The account of science presented in Chapter 3 meets with an objection: my notion of a fundamental practicality of science goes against the grain of traditional philosophy of science. Philosophers have observed that scientific theories are seldom accepted or rejected on the basis of their practicality. They have also observed that scientists are more likely to be motivated by the search for truth or the satisfaction of their intellectual curiosity than by the good of mankind. This tradition is eloquently expressed in the words of another great French scientist and philosopher, Henri Poincare, who at the beginning of this century wrote that "the scientist does not study nature because it is useful; he studies it because he delights in it, and he delights in it because it is beautiful. If nature were not beautiful, it would not be worth knowing, and if nature were not worth knowing, life would not be worth living." [10]

For Poincare the beauty that really counted was not that of "qualities and appearances" ‑‑ the beauty accessible to most human beings ‑‑ but rather that "profounder beauty which comes from the harmonious order of the parts, and which a pure intelligence can grasp."[11] That sentiment is not surprising in one who dedicated his life to understanding nature. But not all humans are so dedicated, and some of them have interests that would not coincide in the slightest with those of a mathematical physicist like Poincare. Nevertheless I think that Poincare was right in saying that scientists seldom study nature because it is useful. But I would stress a consequence, perhaps unintended, of his argument: that because life is worth living, nature is worth knowing.

The reason is that there is a sense in which the satisfaction of scientific curiosity has something akin to adaptive value. To see this more clearly it is helpful to consider how the nature of science arises from the nature of man. And by the nature of man I have in mind that human beings are biological products of their universe, as much a part of that universe as trees and stars. Let me begin, then, by pointing out that curiosity has adaptive value in animals. Of course not all animals have curiosity, but those that do, say the Norway rat or the raven, can adapt to a great variety of environments or to a changing environment. Curiosity, most often in the spirit of play leads them to obtain knowledge of the environment in which they find themselves. Curiosity is thus the key to their flexibility ("specialists in non‑specialization," Konrad Lorenz called them), and their flexibility is the key to their adaptive success.[12] We must also remember that the structures that underlie intelligence are biological. As a result, Jean Piaget says that intelligence " the most highly developed form of mental adaptation, that is to say, the indispensable instrument for interaction between the subject and the universe when the scope of this interaction goes beyond immediate and momentary contacts to achieve far‑ reaching and stable relations."

In short, intelligence has adaptive value. But science is not only a product of intelligence: it is also a means by which intelligence conceives of the universe, as we have seen. In such a case, should not science be expected to have adaptive value as well? Many of the lines of argument developed in this chapter should testify in favor of this claim (e.g. the relation between theoretical achievement and realization of opportunity or of danger). It must be kept in mind, however, that not all our faculties were selected for their present uses. But there is no suggestion here that human brains were selected for atomic physics or to build space telescopes. The selective forces had long done their job before humans thought of atoms or rockets. Nonetheless this consideration does not prevent a faculty developed for something else to acquire adaptive value of its own. And in the case of science the connection is even closer than that, as I will discuss next time.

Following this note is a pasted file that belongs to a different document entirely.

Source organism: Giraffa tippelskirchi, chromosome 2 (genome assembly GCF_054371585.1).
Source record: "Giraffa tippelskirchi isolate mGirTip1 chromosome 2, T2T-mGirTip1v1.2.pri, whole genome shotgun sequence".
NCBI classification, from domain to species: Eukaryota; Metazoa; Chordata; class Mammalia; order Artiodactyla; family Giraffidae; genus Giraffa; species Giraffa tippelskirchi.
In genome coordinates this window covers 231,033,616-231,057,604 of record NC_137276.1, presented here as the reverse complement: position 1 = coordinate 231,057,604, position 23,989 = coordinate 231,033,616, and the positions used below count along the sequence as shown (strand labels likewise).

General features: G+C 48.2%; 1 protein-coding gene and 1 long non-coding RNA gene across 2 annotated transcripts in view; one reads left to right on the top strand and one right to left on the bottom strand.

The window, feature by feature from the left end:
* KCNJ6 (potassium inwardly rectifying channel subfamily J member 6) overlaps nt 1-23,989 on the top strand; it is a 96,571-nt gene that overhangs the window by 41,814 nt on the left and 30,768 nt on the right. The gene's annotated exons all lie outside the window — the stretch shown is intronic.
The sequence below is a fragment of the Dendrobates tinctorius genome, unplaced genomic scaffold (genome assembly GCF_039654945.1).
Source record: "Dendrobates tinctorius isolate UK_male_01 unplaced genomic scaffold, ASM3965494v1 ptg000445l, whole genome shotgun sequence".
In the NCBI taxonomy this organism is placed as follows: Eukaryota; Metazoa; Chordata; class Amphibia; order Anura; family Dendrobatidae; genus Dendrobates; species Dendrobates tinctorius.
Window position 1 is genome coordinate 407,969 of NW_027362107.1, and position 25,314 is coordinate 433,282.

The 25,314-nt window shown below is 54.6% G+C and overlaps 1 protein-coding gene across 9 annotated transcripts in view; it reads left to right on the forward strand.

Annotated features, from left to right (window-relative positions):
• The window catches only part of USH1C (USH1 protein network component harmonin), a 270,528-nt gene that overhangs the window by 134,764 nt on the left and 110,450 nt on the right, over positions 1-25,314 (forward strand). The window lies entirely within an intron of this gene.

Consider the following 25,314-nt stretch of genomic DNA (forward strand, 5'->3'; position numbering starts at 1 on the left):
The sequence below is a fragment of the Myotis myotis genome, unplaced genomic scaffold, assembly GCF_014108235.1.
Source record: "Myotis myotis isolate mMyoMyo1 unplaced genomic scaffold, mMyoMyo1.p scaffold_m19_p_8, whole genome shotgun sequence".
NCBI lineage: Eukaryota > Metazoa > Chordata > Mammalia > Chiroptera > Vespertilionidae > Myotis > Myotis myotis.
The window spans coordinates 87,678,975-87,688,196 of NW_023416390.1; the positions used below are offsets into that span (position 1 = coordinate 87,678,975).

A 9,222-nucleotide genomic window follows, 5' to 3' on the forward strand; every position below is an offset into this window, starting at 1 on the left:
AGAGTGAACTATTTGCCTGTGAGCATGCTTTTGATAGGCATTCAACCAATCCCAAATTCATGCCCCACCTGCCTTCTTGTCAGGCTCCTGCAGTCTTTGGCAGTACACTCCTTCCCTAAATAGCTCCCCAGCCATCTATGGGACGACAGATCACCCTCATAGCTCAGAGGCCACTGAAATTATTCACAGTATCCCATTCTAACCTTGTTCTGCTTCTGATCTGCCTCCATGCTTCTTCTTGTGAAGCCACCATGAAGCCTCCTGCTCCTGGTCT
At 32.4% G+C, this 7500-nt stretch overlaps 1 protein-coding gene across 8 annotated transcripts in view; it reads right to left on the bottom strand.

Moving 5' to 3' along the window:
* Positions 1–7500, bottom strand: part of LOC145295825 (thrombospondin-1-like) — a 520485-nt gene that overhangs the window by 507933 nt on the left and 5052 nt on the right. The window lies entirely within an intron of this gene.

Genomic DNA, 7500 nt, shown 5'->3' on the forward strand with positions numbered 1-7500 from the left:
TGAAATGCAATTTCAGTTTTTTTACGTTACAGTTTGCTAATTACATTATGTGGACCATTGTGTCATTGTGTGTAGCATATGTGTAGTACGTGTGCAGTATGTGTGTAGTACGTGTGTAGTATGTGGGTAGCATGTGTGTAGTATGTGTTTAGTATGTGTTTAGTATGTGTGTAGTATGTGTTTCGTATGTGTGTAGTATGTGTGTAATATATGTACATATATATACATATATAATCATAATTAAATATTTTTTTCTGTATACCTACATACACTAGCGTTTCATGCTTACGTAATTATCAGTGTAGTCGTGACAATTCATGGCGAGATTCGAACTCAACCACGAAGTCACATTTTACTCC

Tuesday, January 3, 2012



First let me wish you all a happy new year. To meet some requests, I have enclosed below a list of my own formal academic publications on the philosophy of space exploration. If you know of other academic publications in this new filed, please let me know. I will collect any such for a while and publish the list in a future posting.


"Report of an Interdisciplinary Course on Space Exploration," with John C. Kasher, in Social Sciences and Space Exploration, NASA Ep-192, 1984.

"Rhetorical Grounds for Determining what is Fundamental Science: The Case of Space Exploration," in Argument and Social Practice, J.R. Cox, M.O. Sillars, and G.W. Walker, eds., Speech Communication Association, 1985, pp. 420-434.

"Philosophy, Space Science and the Justification of Space Exploration," Essays on Creativity and Science, Diana M. DeLuca, ed. HCTE, Hawaii, 1986, pp. 89-96.

"Pecking Orders and the Rhetoric of Science," Explorations in Knowledge, Vol. III, No. 2, Spring, 1986, pp. 43-48.

"Space Colonies and the Philosophy of Space Exploration," Space Colonization: Technology and the Liberal Arts, C.H. Holbrow, A.M. Russell & G.F. Sutton, eds., American Institute of Physics, Conference Proceedings 148, 1986, pp. 2-12.

"Filosofía y la Evaluación de la Tecnología Espacial," Arbor, May 1988, No. 509, Tomo CXXX, pp. 59-72.

"Human and Extraterrestrial Science," Explorations in Knowledge, Vol. 6, No. 2, 1989, pp. 1-9.

"Why Should Philosophy Influence Science Policy: The Case of Space Exploration," Explorations in Knowledge, vol. 13, No. 1, 1996, pp. 9-17.

“Philosophy and the Exploration of the Solar System,” Philosophic Exchange, No. 28: 1997-1998, pp. 56-61.

“A Philosopher Looks at Space Exploration,” as Chapter 13, Munevar G., Evolution and the Naked Truth, Ashgate, 1998, pp 169-179.

“SETI, Self-Reproducing Machines and Impossibility Proofs,” as Chapter 15, Munevar G., Evolution and the Naked Truth, Ashgatge, 1998, pp. 189-195.

“Venus y el Fin del Mundo,” Eidos, Vol. 4, March 2006, pp. 10-25.

“Humankind in Outer Space,” The International Journal of Technology, Knowledge and Society, Vol. 4, No. 5, 2008, pp. 17-25.

“Einstein y el límite de la velocidad de la luz,” in Guerrero G. (ed.) Einstein: Científico y filósofo, Programa Editorial Universidad del Valle, 2011, pp. 291-308.

“Self-Reproducing Automata and the Impossibility of SETI.” Forthcoming in Geppert, A. (ed.) Imagining Outer Space, Palgrave Macmillan.